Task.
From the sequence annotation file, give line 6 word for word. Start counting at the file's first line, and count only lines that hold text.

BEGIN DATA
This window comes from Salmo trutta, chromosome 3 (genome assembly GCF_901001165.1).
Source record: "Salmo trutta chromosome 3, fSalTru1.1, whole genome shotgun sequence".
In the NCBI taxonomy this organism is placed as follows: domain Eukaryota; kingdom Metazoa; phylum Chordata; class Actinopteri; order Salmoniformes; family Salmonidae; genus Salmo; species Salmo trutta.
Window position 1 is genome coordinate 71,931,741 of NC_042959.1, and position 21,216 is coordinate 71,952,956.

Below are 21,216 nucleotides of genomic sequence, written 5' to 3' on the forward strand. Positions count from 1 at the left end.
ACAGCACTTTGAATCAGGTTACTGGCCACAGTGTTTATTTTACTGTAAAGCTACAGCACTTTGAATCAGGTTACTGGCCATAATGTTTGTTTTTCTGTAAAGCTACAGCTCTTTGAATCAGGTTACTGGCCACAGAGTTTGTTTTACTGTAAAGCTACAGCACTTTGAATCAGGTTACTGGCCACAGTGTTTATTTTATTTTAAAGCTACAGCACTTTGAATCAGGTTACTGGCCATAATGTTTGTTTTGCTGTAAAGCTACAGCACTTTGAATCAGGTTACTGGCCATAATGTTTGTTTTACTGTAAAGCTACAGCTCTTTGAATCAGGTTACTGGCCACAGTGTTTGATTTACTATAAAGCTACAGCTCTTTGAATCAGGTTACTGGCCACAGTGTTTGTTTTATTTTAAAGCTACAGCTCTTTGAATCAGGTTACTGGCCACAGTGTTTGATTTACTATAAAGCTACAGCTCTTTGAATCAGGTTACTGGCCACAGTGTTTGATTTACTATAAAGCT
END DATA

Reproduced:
ACAGCACTTTGAATCAGGTTACTGGCCACAGTGTTTATTTTACTGTAAAGCTACAGCACTTTGAATCAGGTTACTGGCCATAATGTTTGTTTTTCTGTAAAGCTACAGCTCTTTGAATCAGGTTACTGGCCACAGAGTTTGTTTTACTGTAAAGCTACAGCACTTTGAATCAGGTTACTGGCCACAGTGTTTATTTTATTTTAAAGCTACAGCACTTTGAATCAGGTTACTGGCCATAATGTTTGTTTTGCTGTAAAGCTACAGCACTTTGAATCAGGTTACTGGCCATAATGTTTGTTTTACTGTAAAGCTACAGCTCTTTGAATCAGGTTACTGGCCACAGTGTTTGATTTACTATAAAGCTACAGCTCTTTGAATCAGGTTACTGGCCACAGTGTTTGTTTTATTTTAAAGCTACAGCTCTTTGAATCAGGTTACTGGCCACAGTGTTTGATTTACTATAAAGCTACAGCTCTTTGAATCAGGTTACTGGCCACAGTGTTTGATTTACTATAAAGCT